By Jacob McKean
Jorge Ben is perhaps Brazil’s most iconic musician. Although much of his later music has helped me appreciate the early deaths of some of America’s 1960’s musical icons, his bloc of work from the late sixties to the early/mid-seventies stands as some of the most innovative and beautiful music of its time. Transcending and synthesizing Brazilian and American musical genres, Ben created original and bewitching music that retains every bit of its relevance and easily surpasses the offerings of many contemporary Brazilian musicians in a similar mold.
Dusty Groove, the geek’s geek retailer of obscure funk, jazz, and soul, is now reissuing hard to find music on a label of its own, selecting these two albums from Ben as some of their first Brazilian reissues. While it’s hard to miss with any of Ben’s pre-pop work, his self-titled album from 1969 is a particularly outstanding album that was long overdue for reissuing. The fact that this album was previously available only to the kinds of sweaty fat men willing to pay outrageous sums on eBay for the original LP is a veritable crime against humanity, and while I doubt they’ll be nominated for a Nobel Prize anytime soon, Dusty Groove’s recent reissuing of this album is a serious mitzvah in my book.
Jorge Ben (1969) starts off very strong: “Crioula”, a superior example of Ben’s work from this era, and “Domingas”, a hauntingly beautiful song that highlights Ben’s warbling vocals and guitar mastery. Both tracks showcase his trademark vocal range and the lush, rhythmic backing sound that later made Trio Mocotó famous in their own right. There’s the lightly trippy “Barbarella”, Ben’s tribute to Jane Fonda’s intergalactic sexual escapades in the shlocky Hollywood cult movie of the same name, which was released the year before Ben’s album. The excellent “Pais Tropical” seems to reflect some of the style displayed on the Os Mutantes version of Ben’s “A Minha Menina” from the year before. “Take It Easy My Brother Charlie” is a stand out both for incorporating the horn-heavy big band sound that was an important feature of the samba soul genre and for Ben’s attempt to sing the title phrase in English. Jorge Ben wraps up with a live version of “Charles, Anjo 45”, the album’s hit single, and includes a mind-boggling samba improvisation demonstrating the sheer rhythmic virtuosity of Trio Mocoto.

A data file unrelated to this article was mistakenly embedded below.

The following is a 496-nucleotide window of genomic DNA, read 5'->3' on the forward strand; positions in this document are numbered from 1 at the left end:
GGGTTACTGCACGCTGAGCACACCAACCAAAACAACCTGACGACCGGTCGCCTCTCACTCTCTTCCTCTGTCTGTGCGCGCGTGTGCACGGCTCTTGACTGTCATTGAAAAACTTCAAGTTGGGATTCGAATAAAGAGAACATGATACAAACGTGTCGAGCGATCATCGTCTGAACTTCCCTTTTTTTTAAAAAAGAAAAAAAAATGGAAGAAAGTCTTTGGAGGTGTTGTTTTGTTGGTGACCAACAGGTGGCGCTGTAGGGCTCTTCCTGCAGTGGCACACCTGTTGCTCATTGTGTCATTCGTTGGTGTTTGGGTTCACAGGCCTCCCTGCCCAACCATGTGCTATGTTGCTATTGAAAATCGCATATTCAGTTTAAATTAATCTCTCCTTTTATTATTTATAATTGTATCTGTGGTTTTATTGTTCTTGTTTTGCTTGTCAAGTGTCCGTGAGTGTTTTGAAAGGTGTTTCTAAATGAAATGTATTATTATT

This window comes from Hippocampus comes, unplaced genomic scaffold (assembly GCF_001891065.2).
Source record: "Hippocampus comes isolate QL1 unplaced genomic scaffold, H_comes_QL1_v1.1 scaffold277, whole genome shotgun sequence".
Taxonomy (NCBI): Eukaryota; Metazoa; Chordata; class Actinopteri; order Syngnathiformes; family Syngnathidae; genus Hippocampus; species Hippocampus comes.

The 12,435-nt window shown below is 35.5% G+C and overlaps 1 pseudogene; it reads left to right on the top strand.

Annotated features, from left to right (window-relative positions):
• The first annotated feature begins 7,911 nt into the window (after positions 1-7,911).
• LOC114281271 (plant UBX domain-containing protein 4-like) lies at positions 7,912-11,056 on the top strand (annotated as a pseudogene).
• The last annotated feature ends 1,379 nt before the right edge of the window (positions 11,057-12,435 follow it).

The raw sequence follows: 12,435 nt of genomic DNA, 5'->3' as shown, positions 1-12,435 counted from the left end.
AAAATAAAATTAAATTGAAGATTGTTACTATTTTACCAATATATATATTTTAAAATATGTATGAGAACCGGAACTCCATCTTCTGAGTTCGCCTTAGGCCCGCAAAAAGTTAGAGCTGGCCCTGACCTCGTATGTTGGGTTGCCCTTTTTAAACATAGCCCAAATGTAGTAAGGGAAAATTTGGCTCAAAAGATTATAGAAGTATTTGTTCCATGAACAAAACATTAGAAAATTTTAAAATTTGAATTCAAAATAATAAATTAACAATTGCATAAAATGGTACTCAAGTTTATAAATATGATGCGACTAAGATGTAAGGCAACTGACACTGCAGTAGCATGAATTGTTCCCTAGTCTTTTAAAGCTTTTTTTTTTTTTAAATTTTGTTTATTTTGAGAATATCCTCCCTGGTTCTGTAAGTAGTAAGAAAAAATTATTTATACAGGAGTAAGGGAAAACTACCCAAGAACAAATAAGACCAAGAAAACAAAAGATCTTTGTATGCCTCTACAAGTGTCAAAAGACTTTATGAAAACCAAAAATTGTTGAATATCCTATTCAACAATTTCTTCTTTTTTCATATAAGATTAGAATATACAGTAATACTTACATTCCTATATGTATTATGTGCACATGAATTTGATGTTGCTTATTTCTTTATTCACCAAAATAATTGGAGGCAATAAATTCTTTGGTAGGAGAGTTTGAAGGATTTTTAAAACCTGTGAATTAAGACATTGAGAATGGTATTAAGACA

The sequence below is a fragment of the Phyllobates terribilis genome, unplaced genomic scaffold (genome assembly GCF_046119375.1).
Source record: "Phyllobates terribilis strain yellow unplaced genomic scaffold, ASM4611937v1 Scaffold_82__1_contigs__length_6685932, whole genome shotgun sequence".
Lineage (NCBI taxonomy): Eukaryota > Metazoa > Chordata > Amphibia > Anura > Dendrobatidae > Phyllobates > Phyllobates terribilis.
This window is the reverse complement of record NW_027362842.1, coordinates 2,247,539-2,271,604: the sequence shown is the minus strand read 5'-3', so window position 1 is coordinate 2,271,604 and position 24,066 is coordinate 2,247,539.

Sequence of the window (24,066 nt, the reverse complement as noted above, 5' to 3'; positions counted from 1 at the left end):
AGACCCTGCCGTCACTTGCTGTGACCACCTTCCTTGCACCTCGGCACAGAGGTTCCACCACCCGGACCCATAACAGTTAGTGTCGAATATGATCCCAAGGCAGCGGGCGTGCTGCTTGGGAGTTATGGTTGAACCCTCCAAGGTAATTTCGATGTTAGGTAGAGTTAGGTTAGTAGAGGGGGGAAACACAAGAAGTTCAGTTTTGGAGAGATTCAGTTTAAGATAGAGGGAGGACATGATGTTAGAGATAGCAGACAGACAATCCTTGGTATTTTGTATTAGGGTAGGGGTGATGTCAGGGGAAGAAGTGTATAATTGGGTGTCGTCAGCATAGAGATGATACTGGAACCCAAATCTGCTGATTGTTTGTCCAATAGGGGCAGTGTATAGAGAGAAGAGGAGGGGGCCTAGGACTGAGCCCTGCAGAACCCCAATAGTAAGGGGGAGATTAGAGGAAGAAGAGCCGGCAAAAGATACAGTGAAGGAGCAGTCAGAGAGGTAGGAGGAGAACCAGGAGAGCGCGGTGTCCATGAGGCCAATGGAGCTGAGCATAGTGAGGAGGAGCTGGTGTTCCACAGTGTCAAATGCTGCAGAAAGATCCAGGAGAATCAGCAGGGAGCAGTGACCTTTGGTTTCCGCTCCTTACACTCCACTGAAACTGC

Força Bruta (1970), re-released last year, may not be quite as scintillating as Jorge Ben, but that’s a bit like saying Elvis’ Christmas album didn’t entirely match Viva Las Vegas. For any other artist, this could be a career-defining masterpiece; for Ben, it’s just another installment in an outstanding series of releases. Força Bruta is understated compared to Jorge Ben: the instrumentation is stripped down, putting greater emphasis on Ben’s guitar work and more intimate vocals, along with the core instruments played by Trio Mocotó, who are once again matchless in their backing role. This album also starts off with a couple of winners in “Oba, La Vem Ela” and “Ze Canjica,” which set the somewhat crunchy, folksy tone; “Ze Canjica” especially is arrestingly gorgeous and may be the highlight of the album. “Apareceu Aparecida” picks up the pace exquisitely and uses backing vocals to punctuate the catchiest hook of the set. “Muhler Brasileira”, which overplays the strings just a touch, and “Terezinha”, featuring some oddly nasal vocals, round out this graceful, lovely album.